You might be curious about what you could receive if you experience permanent disability because of negligence. In this guide, we look at what injuries could change your life along with examples of potential accidents that could cause them.
We explore the situations in which you might experience a life-changing injury and be eligible to claim. To clarify this, we look at the duty of care you are owed in particular situations. Breaches in this duty of care could result in injuries.
Examples of compensation amounts are provided for life-altering injuries. We also look at what costs you could recover. In addition, we look at what steps you could take following your injury that could strengthen your claim.
If you’ve experienced an injury due to a breach in a duty of care that you were owed, you might be entitled to compensation. We explore a No Win No Fee arrangement and why one might be beneficial to your claim.
You can contact our advisors to discuss your potential claim:
Choose A Section
- Could I Claim Compensation For A Permanent Disability?
- Types Of Accidents Causing Disabilities
- What Is Considered A Permanent Disability?
- Compensation Estimates For Life-Changing Injuries
- What Is The Definition Of A No Win No Fee Agreement?
- Further Guidance About Permanent Disability Claims
If you’ve experienced an injury you might want to know if you could claim permanent disability compensation. You must be able to prove you were owed a duty of care and a breach in this resulted in your injuries in order to receive compensation.
The duty of care you’re owed and the party who owes it to you change depending upon the situation. For example, your employer owes you a duty of care at work. You’re also owed a duty of care in a public place. Furthermore, your employer has a responsibility toward your safety while you are at work.
To discuss your potential claim for a permanent disability, contact our advisors. They can offer you free legal advice and may be able to provide you with a lawyer from our panel.
Statistics For Permanent Injuries
Non-fatal employee injury statistics are collected by the Health and Safety Executive (HSE). Included are injuries reported under the Reporting of Injuries, Diseases and Dangerous Occurrences Regulations 2013 (RIDDOR). 51,211 non-fatal injuries occurred in 2020/21. 456 of these were amputations. 106 involved the loss of or reduction in sight- however, there’s no indication as to whether this impact on vision was permanent.
You may experience permanent disability injuries from a range of accidents. We explore examples from on the roads, in public spaces and at work, as these are situations in which you’re owed a duty of care.
On the roads
Under the Highway Code, road users owe each other a duty of care. As a road user, you must act in a way that reduces the risk of injury to both yourself and other road users. This applies to anyone using the roads, not just drivers.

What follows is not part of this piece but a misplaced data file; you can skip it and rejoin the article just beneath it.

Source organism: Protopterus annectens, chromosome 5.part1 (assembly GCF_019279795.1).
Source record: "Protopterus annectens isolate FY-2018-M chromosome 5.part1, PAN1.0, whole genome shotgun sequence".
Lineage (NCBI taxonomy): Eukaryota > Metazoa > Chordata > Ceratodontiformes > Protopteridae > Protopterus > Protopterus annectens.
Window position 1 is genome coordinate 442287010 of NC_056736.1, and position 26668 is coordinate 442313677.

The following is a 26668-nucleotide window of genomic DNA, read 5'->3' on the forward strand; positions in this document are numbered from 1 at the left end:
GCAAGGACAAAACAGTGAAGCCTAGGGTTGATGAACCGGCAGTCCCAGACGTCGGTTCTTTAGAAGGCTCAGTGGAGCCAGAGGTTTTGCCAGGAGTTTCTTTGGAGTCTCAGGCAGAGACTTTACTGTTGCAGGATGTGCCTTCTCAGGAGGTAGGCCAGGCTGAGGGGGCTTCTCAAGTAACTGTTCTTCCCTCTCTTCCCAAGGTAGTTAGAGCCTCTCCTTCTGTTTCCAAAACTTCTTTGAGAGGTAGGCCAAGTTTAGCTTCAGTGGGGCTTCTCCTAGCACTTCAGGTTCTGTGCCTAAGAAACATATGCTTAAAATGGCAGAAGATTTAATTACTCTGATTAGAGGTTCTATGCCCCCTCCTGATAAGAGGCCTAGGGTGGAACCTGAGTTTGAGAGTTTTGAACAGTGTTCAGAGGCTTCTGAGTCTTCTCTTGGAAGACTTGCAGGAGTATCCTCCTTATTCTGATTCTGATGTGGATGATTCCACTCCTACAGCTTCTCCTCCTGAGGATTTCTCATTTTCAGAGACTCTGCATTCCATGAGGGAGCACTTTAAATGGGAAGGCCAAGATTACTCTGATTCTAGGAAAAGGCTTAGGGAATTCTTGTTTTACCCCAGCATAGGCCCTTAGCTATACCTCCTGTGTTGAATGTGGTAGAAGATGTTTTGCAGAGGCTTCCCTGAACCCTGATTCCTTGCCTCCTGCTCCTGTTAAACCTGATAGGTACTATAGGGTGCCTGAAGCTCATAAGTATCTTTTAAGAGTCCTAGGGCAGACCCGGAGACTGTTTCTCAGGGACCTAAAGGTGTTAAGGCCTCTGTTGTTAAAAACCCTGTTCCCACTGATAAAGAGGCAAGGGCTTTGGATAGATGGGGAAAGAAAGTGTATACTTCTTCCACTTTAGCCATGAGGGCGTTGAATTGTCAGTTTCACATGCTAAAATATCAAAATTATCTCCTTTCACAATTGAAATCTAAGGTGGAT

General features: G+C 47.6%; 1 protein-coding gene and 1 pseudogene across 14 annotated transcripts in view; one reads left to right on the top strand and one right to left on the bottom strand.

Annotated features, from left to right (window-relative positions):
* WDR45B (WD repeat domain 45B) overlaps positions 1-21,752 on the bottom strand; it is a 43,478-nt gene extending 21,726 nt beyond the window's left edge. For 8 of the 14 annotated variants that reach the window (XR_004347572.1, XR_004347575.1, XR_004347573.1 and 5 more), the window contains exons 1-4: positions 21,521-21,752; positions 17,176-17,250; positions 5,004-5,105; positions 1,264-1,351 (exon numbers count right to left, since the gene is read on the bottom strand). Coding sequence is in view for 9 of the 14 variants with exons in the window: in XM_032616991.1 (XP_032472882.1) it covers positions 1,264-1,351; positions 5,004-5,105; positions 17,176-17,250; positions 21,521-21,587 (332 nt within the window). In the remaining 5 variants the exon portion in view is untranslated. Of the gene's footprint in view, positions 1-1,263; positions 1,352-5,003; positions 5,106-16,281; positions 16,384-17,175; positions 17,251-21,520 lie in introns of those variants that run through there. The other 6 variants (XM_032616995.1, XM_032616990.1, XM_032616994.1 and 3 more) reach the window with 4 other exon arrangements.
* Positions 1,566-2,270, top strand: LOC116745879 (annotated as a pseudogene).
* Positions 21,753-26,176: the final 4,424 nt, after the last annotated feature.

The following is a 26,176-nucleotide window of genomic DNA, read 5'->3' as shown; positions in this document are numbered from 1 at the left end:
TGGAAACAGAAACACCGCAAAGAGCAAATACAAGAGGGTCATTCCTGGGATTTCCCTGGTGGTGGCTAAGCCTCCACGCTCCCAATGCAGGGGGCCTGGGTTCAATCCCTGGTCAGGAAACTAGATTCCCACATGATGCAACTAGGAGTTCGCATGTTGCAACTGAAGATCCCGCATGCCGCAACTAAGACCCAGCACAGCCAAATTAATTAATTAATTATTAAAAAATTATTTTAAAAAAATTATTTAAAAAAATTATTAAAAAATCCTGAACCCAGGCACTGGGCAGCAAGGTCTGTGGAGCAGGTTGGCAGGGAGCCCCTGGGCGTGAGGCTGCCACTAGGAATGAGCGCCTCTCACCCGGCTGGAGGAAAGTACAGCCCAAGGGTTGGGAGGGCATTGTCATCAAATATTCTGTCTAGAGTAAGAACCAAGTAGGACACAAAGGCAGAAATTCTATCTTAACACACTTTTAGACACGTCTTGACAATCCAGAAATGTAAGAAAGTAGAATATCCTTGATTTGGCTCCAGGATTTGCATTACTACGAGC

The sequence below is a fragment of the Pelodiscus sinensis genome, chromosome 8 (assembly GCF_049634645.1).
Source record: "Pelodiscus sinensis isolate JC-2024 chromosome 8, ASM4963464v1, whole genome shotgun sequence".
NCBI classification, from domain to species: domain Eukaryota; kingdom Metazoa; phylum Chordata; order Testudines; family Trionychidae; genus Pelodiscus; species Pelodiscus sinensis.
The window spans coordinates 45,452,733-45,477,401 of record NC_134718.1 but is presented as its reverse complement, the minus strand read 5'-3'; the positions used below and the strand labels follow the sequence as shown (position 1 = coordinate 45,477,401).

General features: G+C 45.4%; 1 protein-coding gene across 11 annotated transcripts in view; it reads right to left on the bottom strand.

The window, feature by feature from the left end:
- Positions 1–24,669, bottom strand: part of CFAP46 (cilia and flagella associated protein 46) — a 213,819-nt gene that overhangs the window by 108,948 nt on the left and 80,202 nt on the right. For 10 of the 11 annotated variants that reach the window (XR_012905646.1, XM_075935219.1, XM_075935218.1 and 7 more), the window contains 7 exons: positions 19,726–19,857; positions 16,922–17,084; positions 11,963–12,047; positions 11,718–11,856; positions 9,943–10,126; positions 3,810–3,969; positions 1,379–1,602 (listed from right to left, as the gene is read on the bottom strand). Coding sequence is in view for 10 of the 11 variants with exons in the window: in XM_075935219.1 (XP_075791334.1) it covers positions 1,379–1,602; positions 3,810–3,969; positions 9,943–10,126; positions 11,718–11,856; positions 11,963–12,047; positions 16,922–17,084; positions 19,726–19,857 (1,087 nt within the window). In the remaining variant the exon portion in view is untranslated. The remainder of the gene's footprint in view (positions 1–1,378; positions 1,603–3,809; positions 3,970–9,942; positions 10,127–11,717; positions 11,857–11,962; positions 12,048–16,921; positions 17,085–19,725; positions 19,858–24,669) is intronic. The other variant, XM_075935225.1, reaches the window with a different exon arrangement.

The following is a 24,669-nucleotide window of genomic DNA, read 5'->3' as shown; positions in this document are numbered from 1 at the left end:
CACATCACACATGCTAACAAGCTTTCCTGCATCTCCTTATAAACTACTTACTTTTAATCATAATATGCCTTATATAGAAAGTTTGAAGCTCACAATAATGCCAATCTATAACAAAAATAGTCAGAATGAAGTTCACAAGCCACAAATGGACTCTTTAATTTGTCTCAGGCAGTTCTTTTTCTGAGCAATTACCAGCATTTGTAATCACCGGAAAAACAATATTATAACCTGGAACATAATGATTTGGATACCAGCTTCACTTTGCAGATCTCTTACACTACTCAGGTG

A driver is expected to signal when turning, for example. Failure to do so could result in them crashing into the side of a car travelling correctly in the lane. Someone could be hit while riding a bike in a cycling accident if a car runs a red light at a toucan crossing. Any of these accidents could result in a permanent disability claim.
Under the Occupiers’ Liability Act 1957, the occupiers of public spaces are expected to ensure they are safe for the intended use as part of their duty of care. The occupier is a term for the person in control of the space; they don’t actually need to “occupy” it.
This means that they are expected to take reasonable steps to reduce the risk of harm to those visiting the space. Children are less likely to be aware of their personal safety in regard to their surroundings than adults. Consideration needs to be paid to this as well.
Damage checks for any fencing surrounding a play area, for example, should occur on a regular basis. A life-changing injury claim could be justified if you impaled yourself on a loose piece of fencing as a result of this not happening. Permanent organ damage could occur if the fencing penetrates an organ. Also, you may suffer post-traumatic stress disorder (PTSD) as a result of the accident, which could be permanent.
In the workplace
The Health and Safety at Work etc Act 1974 (HASAWA) governs workplace health and safety requirements. Employers owe all employees a duty of care. This means they must take reasonable steps to reduce workplace hazards that pose a risk to health and safety. They may have to pay compensation for a permanent disability if a breach of duty of care causes it to happen. A workplace accident could even leave you unable to work at all in the future.
Failure to carry out required equipment checks, for example, could result in a life-altering injury claim. You could lose your fingers in machinery if a finger guard is broken. This could have been picked up on an equipment check and the machinery taken out of use until it was repaired.
Contact our advisors if you’ve experienced an injury due to a breach of the duty of care you were owed in one of these scenarios.